$ 11,719       $ 104,703       $ 1,850       $ 118,272   
  

 

 

    

 

 

    

 

 

    

 

 

 

Financial Liabilities

           

Interest rate swap agreements

   $ —         $ 1,028       $ —         $ 1,028   
  

 

 

    

 

 

    

 

 

    

 

 

 

Total Financial Liabilities

   $ —         $ 1,028       $ —         $ 1,028   
  

 

 

    

 

 

    

 

 

    

 

 

 
     Fair Value Measurements using
inputs considered as:
     Fair Value at
May 31, 2010
 
     Level 1      Level 2      Level 3     

Financial Assets

           

Cash equivalents

           

Money market funds

   $ 9,315       $ —         $ —         $ 9,315   

Corporate bond securities

     —           17,996         —           17,996   

U.S. government agency obligations

     —           18,998         —           18,998   
  

 

 

    

 

 

    

 

 

    

 

 

 

Total

   $ 9,315       $ 36,994       $ —         $ 46,309   

Marketable securities

           

Corporate bond securities

   $ —         $ 24,172       $ —           24,172   

U.S. government agency obligations

     —           15,289         1,850         17,139   
  

 

 

    

 

 

    

 

 

    

 

 

 

Total

     —           39,461         1,850         41,311   
  

 

 

    

 

 

    

 

 

    

 

 

 

Total Financial Assets

   $ 9,315       $ 76,455       $ 1,850       $ 87,620   
  

 

 

    

 

 

    

 

 

    

 

 

 

Financial Liabilities

           

Interest rate swap agreements

   $ —         $ 995       $ —         $ 995   
  

 

 

    

 

 

    

 

 

    

 

 

 

Total Financial Liabilities

   $ —         $ 995       $ —         $ 995   
  

 

 

    

 

 

    

 

 

    

 

 

 

There were no changes in the level 3 fair value instruments during fiscal 2011.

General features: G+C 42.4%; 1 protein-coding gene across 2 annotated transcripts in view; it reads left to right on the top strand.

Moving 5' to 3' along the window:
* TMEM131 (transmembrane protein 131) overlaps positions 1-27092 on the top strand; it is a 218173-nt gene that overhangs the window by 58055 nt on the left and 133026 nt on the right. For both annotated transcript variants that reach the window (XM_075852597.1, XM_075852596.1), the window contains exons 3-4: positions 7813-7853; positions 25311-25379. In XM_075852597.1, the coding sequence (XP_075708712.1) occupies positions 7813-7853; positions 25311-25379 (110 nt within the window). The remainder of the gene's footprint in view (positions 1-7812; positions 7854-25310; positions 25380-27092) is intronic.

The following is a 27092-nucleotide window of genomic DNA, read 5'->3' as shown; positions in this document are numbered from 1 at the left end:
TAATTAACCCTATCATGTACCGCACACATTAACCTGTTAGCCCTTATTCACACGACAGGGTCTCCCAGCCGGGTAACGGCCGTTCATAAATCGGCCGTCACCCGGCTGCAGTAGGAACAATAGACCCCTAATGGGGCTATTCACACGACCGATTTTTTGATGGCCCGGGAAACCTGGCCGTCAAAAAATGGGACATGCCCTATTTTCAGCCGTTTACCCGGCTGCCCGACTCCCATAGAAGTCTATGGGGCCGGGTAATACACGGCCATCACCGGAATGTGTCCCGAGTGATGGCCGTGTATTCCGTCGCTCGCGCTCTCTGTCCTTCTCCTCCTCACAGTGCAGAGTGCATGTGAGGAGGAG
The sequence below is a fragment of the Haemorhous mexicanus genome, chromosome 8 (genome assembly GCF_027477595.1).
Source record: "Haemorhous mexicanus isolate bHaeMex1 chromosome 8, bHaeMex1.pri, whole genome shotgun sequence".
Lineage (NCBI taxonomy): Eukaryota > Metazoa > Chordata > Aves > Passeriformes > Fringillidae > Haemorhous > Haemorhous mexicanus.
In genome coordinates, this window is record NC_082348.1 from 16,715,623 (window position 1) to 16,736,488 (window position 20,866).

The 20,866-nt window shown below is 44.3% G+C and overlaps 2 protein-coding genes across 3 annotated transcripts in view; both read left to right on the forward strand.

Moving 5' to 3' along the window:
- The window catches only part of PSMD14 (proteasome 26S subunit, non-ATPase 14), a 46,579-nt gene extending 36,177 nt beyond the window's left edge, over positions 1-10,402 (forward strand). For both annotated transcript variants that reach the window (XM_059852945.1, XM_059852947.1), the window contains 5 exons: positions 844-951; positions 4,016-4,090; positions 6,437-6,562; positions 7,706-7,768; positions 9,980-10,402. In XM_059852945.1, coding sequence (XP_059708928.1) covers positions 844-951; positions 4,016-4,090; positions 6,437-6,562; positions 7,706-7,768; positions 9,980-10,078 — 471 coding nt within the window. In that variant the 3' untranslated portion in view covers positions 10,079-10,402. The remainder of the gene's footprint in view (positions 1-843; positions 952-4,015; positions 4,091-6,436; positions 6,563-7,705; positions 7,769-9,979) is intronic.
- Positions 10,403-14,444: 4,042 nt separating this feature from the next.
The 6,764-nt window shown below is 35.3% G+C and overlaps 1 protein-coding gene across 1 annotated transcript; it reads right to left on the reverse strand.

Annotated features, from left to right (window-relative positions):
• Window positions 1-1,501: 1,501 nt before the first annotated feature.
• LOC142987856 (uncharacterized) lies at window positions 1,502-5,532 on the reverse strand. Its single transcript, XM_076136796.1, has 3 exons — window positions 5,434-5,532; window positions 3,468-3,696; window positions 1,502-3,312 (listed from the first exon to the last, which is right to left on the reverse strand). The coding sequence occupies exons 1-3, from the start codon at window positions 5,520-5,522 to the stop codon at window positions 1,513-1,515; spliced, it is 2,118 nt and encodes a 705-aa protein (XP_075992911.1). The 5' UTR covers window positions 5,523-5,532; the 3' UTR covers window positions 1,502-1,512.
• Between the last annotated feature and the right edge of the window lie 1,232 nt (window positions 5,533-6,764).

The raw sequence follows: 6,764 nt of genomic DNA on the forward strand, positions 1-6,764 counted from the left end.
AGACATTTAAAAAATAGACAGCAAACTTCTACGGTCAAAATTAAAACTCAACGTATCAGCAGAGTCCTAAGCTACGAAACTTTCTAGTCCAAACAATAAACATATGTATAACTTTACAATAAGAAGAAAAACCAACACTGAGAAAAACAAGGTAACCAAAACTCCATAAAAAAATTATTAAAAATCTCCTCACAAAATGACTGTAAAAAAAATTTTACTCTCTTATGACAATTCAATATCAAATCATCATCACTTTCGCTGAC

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15. Derivative Financial Instruments

In March 2008, FASB issued authoritative guidance which is intended to improve financial reporting about derivative instruments and hedging activities by requiring companies to enhance disclosure about how these instruments and activities affect their financial position, performance and cash flows. This guidance also improves the transparency about the location and amounts of derivative instruments in a company’s financial statements and how they are accounted for. The guidance was effective for both interim and annual reporting periods beginning after November 15, 2008 (our 2009 fiscal third quarter). We have provided the required disclosures herein.

We are exposed to market risk due to changes in interest rates. To reduce this risk, we periodically enter into certain derivative financial instruments to hedge the underlying economic exposure. We use derivative instruments as part of our interest rate risk management strategy. The derivative instruments used are floating-to-fixed rate interest rate swaps, which are subject to cash flow hedge accounting treatment. We recognized interest expense of $37,000, $70,000 and $378,000 for the 2011, 2010 and 2009 periods, respectively, on the cash flow hedge (See Note K).

In accordance with authoritative guidance on Accounting for Derivatives and Hedging Activities, as amended, our 2002 interest rate swap agreement (see Note K) qualifies for hedge accounting under GAAP and the 2006 interest rate swap agreement does not. Both are presented in the consolidated financial statements at their fair value. Changes in the fair value of derivative financial instruments are either recognized periodically in income or in stockholders’ equity as a component of accumulated other comprehensive income (loss) depending on whether the derivative financial instrument qualifies for hedge accounting and, if so, whether it qualifies as a fair value or cash flow hedge. Generally, the changes in the fair value of derivatives accounted for as fair value hedges are recorded in income along with the portions of the changes in the fair value of hedged items that relate to the hedged risks. Changes in the fair value of derivatives accounted for as cash flow hedges, to the extent they are effective as hedges, are recorded in accumulated other comprehensive income (loss).

16. Stock-Based Compensation